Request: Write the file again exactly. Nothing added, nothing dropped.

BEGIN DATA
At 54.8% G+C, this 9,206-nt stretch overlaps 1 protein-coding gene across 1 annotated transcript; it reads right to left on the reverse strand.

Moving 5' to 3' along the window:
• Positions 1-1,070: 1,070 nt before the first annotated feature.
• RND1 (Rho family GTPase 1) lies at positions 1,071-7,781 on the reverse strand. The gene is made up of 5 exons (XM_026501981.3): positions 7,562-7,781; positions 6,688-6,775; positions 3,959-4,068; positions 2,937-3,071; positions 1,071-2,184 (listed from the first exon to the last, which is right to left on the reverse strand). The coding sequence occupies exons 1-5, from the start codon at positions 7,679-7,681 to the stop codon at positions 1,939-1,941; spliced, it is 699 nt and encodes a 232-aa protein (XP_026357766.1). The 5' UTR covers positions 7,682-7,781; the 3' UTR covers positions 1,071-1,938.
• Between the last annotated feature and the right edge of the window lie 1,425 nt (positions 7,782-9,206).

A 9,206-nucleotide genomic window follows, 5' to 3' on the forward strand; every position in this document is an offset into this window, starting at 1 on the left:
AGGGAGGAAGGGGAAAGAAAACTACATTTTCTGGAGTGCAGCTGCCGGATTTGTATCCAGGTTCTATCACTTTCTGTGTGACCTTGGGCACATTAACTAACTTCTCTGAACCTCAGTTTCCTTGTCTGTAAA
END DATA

At 54.8% G+C, this 9,206-nt stretch overlaps 1 protein-coding gene across 1 annotated transcript; it reads right to left on the reverse strand.

Moving 5' to 3' along the window:
• Positions 1-1,070: 1,070 nt before the first annotated feature.
• RND1 (Rho family GTPase 1) lies at positions 1,071-7,781 on the reverse strand. The gene is made up of 5 exons (XM_026501981.3): positions 7,562-7,781; positions 6,688-6,775; positions 3,959-4,068; positions 2,937-3,071; positions 1,071-2,184 (listed from the first exon to the last, which is right to left on the reverse strand). The coding sequence occupies exons 1-5, from the start codon at positions 7,679-7,681 to the stop codon at positions 1,939-1,941; spliced, it is 699 nt and encodes a 232-aa protein (XP_026357766.1). The 5' UTR covers positions 7,682-7,781; the 3' UTR covers positions 1,071-1,938.
• Between the last annotated feature and the right edge of the window lie 1,425 nt (positions 7,782-9,206).

A 9,206-nucleotide genomic window follows, 5' to 3' on the forward strand; every position in this document is an offset into this window, starting at 1 on the left:
AGGGAGGAAGGGGAAAGAAAACTACATTTTCTGGAGTGCAGCTGCCGGATTTGTATCCAGGTTCTATCACTTTCTGTGTGACCTTGGGCACATTAACTAACTTCTCTGAACCTCAGTTTCCTTGTCTGTAAA